Hannah Rosenberg / Sun Assistant Photography Editor

In Westchester County, New York, trees sway with the high winds as rain drowned multiple areas in Southern New York in April.

August 27, 2020

Ithaca’s Severe Thunderstorms Come as Devastating Weather Afflicts the Nation

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On Sunday and Thursday afternoon, Ithaca community members witnessed the rapid onset of dangerous winds and precipitation, prompting University-wide alerts through Cornell’s emergency management system. The CornellALERT messages drew concern from many students, as they were notified of the impending weather conditions and advised to take immediate shelter.

Kasper Dworzanczyk, a second-year law student, was in a Zoom meeting when he noticed the sky suddenly turn dark outside his apartment — a stark contrast to the mild conditions earlier in the day.

“I was doing an orientation for one of my student organizations, and they were talking about having to possibly postpone or delay the program and the orientation because of this sudden weather alert,” Dworzanczyk said.

However, Dworzanczyk said the frightening conditions left as quickly as they came, lasting no more than half an hour.

Another severe thunderstorm hit Ithaca mid-Thursday afternoon, as Cornellians received another alert warning about lightning, 70 m.p.h. wind gusts and hail that cleared approximately 35 minutes later.

According to Prof. Arthur DeGaetano, earth and atmospheric sciences, this kind of weather is typical, and “nothing spectacular, meteorologically.”

DeGaetano said that thunderstorms, such as the ones on Sunday and Thursday, are caused by hot and humid air rising into the atmosphere. Conditions quickly dissipated because as rain began to fall, it dragged the rising air back downwards, counteracting the updraft needed to fuel the thunderstorm’s progression.

Prof. Mark Wysocki, earth and atmospheric sciences, also noted that fast moving winds in the upper atmosphere — called a jet stream — can cause storms to die out as they are blown out of the area.

Ithaca’s harsh thunderstorms come at a time when much of the nation is bracing for impact against a slew of dangerous weather events — many of which have increased in intensity at the hands of climate change.

Worsening hurricanes affecting the East and Gulf Coasts are one such weather pattern induced by climate change. Hurricane Laura, one of the most powerful storms to ever hit the United States, brought physical destruction and the loss of life upon its landfall Thursday in Texas and Louisiana.

Escalating sea surface temperatures in the Atlantic and near the equator are causing higher intensity hurricanes than in years prior, according to Wysocki. Global sea levels, which have risen by 8 to 12 inches since the 1970s, have also allowed hurricanes to bring on more severe flooding with storm surges moving further inland, Wysocki added.

DeGaetano said that Ithaca might expect to see more frequent thunderstorms in the near future as rising air temperatures continue to fuel severe weather conditions.

“The air can hold more water vapor when it’s warm,” DeGaetano said. “When the oceans are warm they can evaporate more water vapor, so that’s the thing that fuels these heavier, extreme, rainstorm events … we would expect to see more intense rainstorms like occurred on Sunday.”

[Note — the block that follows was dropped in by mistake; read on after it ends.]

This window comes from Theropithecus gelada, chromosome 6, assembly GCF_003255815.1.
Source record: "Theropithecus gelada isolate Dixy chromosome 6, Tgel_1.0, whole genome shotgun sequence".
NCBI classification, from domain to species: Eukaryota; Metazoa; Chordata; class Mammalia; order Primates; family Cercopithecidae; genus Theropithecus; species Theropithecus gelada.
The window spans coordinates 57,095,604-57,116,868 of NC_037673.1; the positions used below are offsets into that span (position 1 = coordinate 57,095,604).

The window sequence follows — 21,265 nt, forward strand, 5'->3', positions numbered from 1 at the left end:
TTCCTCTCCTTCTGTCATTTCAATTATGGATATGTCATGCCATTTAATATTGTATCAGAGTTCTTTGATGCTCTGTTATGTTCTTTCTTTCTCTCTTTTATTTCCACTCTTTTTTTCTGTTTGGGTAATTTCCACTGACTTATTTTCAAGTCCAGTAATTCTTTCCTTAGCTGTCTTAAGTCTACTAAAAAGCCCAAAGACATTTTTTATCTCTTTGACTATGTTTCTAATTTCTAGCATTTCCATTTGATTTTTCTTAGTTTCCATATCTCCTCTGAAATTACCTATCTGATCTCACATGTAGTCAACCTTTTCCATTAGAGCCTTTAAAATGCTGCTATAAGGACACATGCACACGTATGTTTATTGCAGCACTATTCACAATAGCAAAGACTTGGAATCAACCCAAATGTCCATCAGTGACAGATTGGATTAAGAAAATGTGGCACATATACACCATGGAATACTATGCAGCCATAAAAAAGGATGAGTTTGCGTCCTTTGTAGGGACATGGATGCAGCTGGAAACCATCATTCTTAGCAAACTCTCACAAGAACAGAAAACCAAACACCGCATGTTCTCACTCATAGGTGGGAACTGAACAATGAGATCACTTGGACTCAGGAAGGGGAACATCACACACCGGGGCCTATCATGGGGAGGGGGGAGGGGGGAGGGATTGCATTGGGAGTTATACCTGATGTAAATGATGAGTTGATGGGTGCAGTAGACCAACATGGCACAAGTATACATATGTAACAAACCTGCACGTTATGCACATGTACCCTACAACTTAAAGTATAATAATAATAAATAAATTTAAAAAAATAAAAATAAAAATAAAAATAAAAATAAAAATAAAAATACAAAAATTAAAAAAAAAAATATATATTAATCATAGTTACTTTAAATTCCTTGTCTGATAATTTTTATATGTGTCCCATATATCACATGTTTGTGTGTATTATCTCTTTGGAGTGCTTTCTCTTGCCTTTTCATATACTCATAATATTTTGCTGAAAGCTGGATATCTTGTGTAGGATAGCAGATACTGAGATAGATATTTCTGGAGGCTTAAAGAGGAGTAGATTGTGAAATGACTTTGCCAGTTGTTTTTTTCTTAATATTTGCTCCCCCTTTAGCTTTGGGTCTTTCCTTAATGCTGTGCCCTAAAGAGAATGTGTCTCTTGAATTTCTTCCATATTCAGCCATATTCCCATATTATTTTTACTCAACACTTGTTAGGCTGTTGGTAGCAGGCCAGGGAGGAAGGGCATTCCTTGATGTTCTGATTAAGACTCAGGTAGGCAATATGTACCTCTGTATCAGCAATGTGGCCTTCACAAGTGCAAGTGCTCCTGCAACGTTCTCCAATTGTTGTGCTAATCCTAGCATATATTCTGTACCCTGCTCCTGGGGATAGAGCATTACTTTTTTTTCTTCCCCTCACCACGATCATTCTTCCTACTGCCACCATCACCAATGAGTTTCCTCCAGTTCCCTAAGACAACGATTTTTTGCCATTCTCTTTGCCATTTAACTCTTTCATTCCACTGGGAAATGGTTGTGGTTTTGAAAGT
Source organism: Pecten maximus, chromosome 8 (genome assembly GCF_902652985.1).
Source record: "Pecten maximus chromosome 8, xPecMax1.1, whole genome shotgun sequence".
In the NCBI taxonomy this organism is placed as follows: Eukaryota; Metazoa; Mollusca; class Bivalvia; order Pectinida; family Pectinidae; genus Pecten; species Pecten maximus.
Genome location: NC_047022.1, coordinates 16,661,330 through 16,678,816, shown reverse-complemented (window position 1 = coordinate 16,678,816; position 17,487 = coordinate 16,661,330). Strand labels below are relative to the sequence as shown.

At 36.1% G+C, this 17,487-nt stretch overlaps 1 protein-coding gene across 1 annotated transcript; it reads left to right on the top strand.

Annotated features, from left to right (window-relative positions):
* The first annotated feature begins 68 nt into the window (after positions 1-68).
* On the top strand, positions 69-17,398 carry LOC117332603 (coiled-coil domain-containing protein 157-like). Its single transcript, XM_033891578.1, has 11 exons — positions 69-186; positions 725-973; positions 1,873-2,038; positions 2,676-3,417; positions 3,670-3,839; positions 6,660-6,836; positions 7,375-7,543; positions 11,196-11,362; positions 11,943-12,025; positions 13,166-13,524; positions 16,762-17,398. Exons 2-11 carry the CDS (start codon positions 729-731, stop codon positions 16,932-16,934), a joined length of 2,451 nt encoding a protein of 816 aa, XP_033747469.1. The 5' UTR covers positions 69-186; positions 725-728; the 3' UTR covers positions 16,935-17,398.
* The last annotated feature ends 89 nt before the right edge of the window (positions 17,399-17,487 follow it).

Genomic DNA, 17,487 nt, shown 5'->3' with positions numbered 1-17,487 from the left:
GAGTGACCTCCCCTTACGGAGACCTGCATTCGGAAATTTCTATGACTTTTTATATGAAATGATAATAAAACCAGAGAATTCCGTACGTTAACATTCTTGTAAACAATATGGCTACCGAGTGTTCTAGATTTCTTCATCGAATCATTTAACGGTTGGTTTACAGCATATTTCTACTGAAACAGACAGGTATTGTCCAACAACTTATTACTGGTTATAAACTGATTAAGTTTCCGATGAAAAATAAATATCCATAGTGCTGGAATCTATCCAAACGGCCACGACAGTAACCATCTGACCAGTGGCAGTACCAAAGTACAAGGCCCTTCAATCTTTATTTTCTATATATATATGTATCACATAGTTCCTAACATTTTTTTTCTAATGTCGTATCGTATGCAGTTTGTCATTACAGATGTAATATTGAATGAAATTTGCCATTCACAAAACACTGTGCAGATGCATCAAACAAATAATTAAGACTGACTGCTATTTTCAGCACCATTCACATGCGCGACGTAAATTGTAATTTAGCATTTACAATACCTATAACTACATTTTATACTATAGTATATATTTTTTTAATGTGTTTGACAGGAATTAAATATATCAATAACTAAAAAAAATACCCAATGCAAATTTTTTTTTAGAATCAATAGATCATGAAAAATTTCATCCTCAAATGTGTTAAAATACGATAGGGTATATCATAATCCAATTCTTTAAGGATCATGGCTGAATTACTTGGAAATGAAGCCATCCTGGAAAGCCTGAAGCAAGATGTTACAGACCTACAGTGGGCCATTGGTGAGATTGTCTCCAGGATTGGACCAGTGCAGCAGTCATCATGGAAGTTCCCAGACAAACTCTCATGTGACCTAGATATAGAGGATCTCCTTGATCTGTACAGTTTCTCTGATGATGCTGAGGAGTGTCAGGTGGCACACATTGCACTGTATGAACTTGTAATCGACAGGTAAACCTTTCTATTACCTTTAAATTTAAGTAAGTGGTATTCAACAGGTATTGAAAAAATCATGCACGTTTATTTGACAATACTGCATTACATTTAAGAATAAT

However, Wysocki specified that individual weather events, such as Ithaca’s thunderstorms, are not necessarily indicators of climate change. Climate researchers investigate the cumulative effect of thunderstorm patterns across the Northeast, and search for trends over a 10-year period to determine whether individual events play a part in larger changes in climate.

While Ithaca’s recent severe thunderstorms are not directly related to climate change-induced weather patterns, they draw further attention to the devastating impact of weather events — such as the wildfires burning across California — that actually do have roots in global warming.

Wysocki explained that the very little rainfall in California’s eight-year long drought works in conjunction with rising temperatures to cause conditions where small sparks can lead to wildfires.

“When you start getting into that long of a time period, you start to see how things get really intense with the lack of water, the drying out of agriculture, the grass, the trees and so forth. And now it’s just basically on fire,” Wysocki said.

These hurricanes, heavy rainfall events, wildfires and droughts — though seemingly disparate — are tied together by the string of shifting climate patterns, according to DeGaetano.

Wysocki said that increasing global temperatures will cause more frequent weather extremes across the U.S. and around the world, continuing to inflict a toll on human life and pressuring humans to adapt.

Although the climate crisis is a looming threat, Cornell researchers are working to mitigate its effects. According to Wysocki, researchers are developing energy solutions, infrastructure designed to handle extreme weather and improved climate models in an effort to prepare humans for future climate disasters.

“As the climate continues to warm — and we expect it to continue to warm for the foreseeable future — we’re going to see more of these events,” DeGaetano said. “And if we want to adapt to them, we have to make sure we’re designing infrastructure that can handle [them].”